Eleven days elapsed between the death and burial of the British monarch. How to ensure that the body remains the same for so long?
Queen Elizabeth II’s remains have come a long way since her death at Balmoral Castle in Scotland on September 8, first in Edinburgh, Scotland, before her body was flown to London on a Royal Air Force plane.
Last Wednesday, the Queen began her final journey from Buckingham Palace to Westminster Hall. There, mourners have a 23-hour weekend opportunity to pay their last respects to their queen. In the eleven days between her death and her state funeral next Monday, Elizabeth II has traveled another 300 kilometers across the United Kingdom.
How did Elizabeth II prepare for her final journey?
People around the world wonder if the body of the deceased can last so long without showing signs of decay. What precautions should be taken for this?
There are no official announcements regarding this. It is not known whether Queen Elizabeth II ordered the details of her burial while she was alive. No uniform rules have been established for this in the British royal family.
When Queen Elizabeth I was embalmed after her death in 1603, Queen Victoria specifically banned the practice. Elizabeth II’s sister, Princess Margaret, wanted to be cremated.
Basic hygienic care for a dignified burial
As was customary in most Western countries, the British monarch undertook the hygienic care of the dead: the whole body was cleaned, disinfected and creamed. The body openings are sealed so that no fluid can escape.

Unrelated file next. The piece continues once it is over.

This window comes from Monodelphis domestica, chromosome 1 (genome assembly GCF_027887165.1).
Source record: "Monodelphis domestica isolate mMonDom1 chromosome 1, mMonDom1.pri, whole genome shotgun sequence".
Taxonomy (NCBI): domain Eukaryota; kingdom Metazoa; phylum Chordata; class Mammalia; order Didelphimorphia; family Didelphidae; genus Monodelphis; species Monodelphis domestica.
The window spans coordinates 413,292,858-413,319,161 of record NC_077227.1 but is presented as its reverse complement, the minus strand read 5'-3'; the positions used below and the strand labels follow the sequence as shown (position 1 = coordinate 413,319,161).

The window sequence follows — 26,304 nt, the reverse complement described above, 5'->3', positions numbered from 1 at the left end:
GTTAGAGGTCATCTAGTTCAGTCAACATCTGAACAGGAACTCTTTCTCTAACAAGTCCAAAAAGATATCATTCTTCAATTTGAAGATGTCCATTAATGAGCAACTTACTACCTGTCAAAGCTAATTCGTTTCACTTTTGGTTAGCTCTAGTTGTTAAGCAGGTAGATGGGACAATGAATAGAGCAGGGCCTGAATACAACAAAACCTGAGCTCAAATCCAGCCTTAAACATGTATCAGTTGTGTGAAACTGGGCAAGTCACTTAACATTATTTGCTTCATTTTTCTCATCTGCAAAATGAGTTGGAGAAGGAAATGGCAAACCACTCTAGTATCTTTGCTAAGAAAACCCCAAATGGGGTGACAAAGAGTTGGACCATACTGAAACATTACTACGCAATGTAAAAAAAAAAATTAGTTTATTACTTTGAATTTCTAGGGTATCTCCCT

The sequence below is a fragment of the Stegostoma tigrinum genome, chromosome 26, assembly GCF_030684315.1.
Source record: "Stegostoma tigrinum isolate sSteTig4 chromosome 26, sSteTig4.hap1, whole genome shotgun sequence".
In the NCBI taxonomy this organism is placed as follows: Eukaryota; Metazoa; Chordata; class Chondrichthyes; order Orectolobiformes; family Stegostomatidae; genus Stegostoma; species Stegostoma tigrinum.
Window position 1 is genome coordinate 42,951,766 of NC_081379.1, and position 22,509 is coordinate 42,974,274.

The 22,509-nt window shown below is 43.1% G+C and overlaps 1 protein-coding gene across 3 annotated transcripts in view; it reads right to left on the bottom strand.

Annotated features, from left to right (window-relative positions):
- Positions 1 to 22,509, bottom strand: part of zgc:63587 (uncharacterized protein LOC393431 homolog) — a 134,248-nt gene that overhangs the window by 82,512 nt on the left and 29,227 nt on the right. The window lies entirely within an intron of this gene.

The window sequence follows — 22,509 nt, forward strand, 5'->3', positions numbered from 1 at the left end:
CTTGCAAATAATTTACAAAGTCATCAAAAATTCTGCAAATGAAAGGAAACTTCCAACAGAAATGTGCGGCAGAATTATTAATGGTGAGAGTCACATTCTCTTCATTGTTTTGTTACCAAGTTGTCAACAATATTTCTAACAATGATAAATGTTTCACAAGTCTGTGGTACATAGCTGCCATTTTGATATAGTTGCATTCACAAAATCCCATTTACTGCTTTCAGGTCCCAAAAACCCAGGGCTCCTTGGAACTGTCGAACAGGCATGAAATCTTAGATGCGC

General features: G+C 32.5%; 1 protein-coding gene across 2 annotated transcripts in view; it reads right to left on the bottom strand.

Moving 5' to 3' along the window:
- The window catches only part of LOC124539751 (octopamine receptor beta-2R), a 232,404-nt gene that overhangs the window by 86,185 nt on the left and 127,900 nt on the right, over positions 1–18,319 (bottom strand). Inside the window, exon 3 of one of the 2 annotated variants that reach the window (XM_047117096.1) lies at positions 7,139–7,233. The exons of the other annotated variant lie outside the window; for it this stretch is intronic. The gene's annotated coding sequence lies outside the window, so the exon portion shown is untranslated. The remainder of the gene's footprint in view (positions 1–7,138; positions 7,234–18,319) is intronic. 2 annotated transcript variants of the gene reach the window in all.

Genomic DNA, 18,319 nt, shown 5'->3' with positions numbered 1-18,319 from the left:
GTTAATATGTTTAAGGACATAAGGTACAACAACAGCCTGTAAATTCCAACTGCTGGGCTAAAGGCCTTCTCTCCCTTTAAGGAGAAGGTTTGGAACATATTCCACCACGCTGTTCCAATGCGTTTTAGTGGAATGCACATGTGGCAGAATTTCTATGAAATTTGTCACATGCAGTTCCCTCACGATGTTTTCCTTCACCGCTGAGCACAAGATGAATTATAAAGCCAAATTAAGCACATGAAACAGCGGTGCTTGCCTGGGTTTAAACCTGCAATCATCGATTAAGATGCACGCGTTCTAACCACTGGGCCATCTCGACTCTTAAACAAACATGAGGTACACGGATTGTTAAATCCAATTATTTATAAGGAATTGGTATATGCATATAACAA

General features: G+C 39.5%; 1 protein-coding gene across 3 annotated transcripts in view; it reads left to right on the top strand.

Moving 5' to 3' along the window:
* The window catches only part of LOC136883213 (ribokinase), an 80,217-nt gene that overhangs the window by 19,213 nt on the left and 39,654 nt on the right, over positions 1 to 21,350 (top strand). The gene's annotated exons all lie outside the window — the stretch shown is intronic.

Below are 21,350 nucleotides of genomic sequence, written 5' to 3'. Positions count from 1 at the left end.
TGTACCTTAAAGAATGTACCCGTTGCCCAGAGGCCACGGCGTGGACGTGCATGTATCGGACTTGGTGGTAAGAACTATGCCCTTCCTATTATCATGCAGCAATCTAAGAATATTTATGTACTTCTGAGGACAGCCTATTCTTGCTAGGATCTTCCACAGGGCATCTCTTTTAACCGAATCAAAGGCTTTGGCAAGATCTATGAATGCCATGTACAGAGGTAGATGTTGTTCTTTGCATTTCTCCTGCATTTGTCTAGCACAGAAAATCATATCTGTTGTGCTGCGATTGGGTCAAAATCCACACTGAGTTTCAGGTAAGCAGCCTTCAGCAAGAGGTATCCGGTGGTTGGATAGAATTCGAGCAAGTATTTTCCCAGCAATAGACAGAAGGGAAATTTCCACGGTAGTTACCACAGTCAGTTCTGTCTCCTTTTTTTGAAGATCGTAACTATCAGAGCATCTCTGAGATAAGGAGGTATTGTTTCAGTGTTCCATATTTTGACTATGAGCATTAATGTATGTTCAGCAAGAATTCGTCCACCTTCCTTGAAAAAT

Use invisible medical bandages to prevent your mouth from opening while you close your eyes and relax your muscles. One washes and combs the hair, takes care of fingernails and toenails, and the deceased is dressed decently so that they appear to be asleep while lying in an open coffin.
Coffin with protective effect
Under normal circumstances, embalming would not be necessary for Queen Elizabeth II beyond basic hygiene. Because the Queen was placed in a closed oak coffin in Scotland and London.
It is loud times Ready for the Queen for over 30 years, the lead lined is now hermetically sealed. This alone significantly slows down the body’s degradation process. However, the special construction makes the coffin particularly heavy. Instead of the usual six paldars, the weight required eight strong men.
Embalming is more common in England than in Switzerland
Techniques of thanatoproxy are especially applied to open spaces. The aim is to give the deceased as aesthetic an appearance as possible, conceal wounds or injuries, or delay decomposition through embalming.
Hygiene and killing germs and bacteria is very important. In Switzerland, corpses are mainly embalmed if they have to be transported abroad.
However, some experts believe that the British monarch’s body was already embalmed at the site of death long before it was buried at St. George’s Chapel in Windsor.
How does modern embalming work?
The modern embalming method is more complicated: first, all body fluids are drained from the corpse as much as possible, and then replaced with a disinfecting solution, usually containing formaldehyde. It has an anti-bacterial effect and thus prevents decay. In this way, the decomposition process can be delayed for several weeks even without the cooling process.
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